Each piece of reclaimed wood that we come across at Distinguished Boards and Beams has its own unique origin story in virgin North American forests. Our wood is sourced from reclaimed 18th, 19th, and early-20th century structures throughout the United States and Canada. From massive Douglas fir timbers that originally held up factories in the Northwest to hand hewn logs crafted from old growth chestnut trees that used to dominate Eastern forests before they were nearly driven into extinction. Every day, we continue to see reclaimed wood that is as fascinating as it is rare.
Reclaimed Wood Species Characteristics
The decades or centuries old growth timbers and boards spend naturally air drying and weathering gives authentic reclaimed wood examples their unique rustic aesthetics, along with superior stability and strength. A primary draw for architects, contractors, and homeowners alike is the reality that species and dimensions readily available 100-200 years ago are simply not easy to come by on the modern lumber market. For example, acquiring old growth Douglas fir in the 6” by 12” dimensions that were commonly used 100 years ago are expensive and rare to come by, if at all, from today’s lumber mills. This is due to a number of factors, including present availability or laws preventing the harvesting of existing old growth trees.
Species Are a Reflection of Local Historic Forests
Historic structures were often built from more than one tree species, depending on timber availability and its intended purpose in the construction. The abundance of virgin old growth forests in North America during the times that our reclaimed barn wood, timbers, logs, and flooring were milled, allowed for discerning loggers and carpenters to select the cream of the crop from their local tree varieties. In effect, the diversity of wood found in historic buildings is usually directly related to the diversity of the local historic forests they were built from. Using local lumber saved much time and money for the vast majority that could not afford the expensive pre-railroad lumber transportation costs. Sawmills were one of the first industries to be established in any newly settled area. As sawmill technology advanced, settlers were also able to build or buy their own small mills and cut their own lumber. By the 1900s, the cost of transportation from the West Coast to the East Coast had become incredibly low. This allowed for more mixing of western species like Douglas fir in the Midwest and the East Coast states.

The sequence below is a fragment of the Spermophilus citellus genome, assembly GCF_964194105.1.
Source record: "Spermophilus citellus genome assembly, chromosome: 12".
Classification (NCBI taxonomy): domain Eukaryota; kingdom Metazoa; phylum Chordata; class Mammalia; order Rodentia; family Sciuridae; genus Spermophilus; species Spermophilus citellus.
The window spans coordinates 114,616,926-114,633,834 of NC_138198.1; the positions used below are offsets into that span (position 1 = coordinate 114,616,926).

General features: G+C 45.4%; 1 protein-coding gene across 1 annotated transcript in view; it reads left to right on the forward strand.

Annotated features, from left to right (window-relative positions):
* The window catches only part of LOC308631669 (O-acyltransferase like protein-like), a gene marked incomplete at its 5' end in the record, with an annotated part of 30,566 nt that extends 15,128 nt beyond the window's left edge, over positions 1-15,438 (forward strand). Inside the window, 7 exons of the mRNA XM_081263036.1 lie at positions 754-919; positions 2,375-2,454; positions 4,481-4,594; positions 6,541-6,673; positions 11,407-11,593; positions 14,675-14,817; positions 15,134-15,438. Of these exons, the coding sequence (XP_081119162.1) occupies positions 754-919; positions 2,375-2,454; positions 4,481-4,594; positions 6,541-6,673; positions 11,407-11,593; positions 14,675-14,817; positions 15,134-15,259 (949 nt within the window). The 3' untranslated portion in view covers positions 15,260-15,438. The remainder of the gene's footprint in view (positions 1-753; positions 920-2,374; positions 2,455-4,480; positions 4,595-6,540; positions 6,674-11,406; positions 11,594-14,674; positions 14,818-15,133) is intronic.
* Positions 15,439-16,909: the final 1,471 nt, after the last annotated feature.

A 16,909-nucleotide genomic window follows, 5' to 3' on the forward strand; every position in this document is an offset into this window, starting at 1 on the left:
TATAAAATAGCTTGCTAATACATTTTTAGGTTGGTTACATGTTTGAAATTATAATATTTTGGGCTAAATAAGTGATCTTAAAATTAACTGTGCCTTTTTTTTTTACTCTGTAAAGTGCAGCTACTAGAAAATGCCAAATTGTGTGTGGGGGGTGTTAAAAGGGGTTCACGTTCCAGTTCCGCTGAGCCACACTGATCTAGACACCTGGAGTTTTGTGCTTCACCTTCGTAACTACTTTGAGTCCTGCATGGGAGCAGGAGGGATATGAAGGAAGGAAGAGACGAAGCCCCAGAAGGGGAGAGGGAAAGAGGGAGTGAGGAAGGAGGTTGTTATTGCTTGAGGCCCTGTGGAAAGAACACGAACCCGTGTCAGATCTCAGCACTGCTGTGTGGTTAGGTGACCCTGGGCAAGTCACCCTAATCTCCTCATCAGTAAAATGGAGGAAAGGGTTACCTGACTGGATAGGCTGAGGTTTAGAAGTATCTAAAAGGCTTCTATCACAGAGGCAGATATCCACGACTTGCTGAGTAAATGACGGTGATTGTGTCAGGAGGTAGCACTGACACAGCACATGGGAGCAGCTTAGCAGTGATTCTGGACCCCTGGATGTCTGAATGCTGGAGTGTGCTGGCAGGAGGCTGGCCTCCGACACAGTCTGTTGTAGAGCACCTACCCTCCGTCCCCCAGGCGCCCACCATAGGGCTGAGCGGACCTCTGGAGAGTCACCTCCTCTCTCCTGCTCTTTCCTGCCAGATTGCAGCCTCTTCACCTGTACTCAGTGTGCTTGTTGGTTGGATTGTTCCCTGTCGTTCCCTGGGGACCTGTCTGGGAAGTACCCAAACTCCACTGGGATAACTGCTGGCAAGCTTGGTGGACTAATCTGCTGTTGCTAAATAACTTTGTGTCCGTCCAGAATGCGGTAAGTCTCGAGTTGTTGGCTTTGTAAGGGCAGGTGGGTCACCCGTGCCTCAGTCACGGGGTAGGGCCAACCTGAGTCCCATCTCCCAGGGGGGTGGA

Identifying Heritage Reclaimed Wood Species Can Be Challenging
Identifying specific reclaimed wood species can be challenging even for the experienced eye, if the original aged patina is still intact. Looking at the grain characteristics, coloring, and growth ring density aids the process and can usually determine if the piece is a hardwood or softwood. In general, softwoods have noticeably thicker rings than hardwoods due to faster growth rates. There are times when the species is not definitively revealed until the original patina is planed down. It is also important to keep in mind that most heritage reclaimed wood products are from old growth trees and will therefore have characteristics that may not be seen in a species younger generation that was, for example, grown rapidly on a tree plantation with open sunlight. Having solid understandings of common tree species used in historic North American construction and their defining characteristics can narrow down the process of correctly identifying reclaimed treasures from North America’s architectural heritage.
Why Choose Reclaimed Wood?
Before steel beams, concrete, and tempered glass were widely available, wood was the primary building material, as it was strong, relatively inexpensive, and abundant. Many of these woods that were once plentiful are now only available in large quantities through reclamation. Antique barns serve as one of the most common sources for reclaimed wood in North America. However, obsolete commercial buildings such as factories and warehouses are also great sources for reclaimed material, especially large timbers used in original timber-frame construction. The following desirable traits of reclaimed wood are commonly cited for its preferred use when compared to newly cut wood:
- Sustainability: Old timber is sourced from structures that are no longer essential to agrarian lifestyles, whereas newly cut wood comes from tree plantations created specifically for mass producing lumber products which may or may not be managed in a sustainable manner.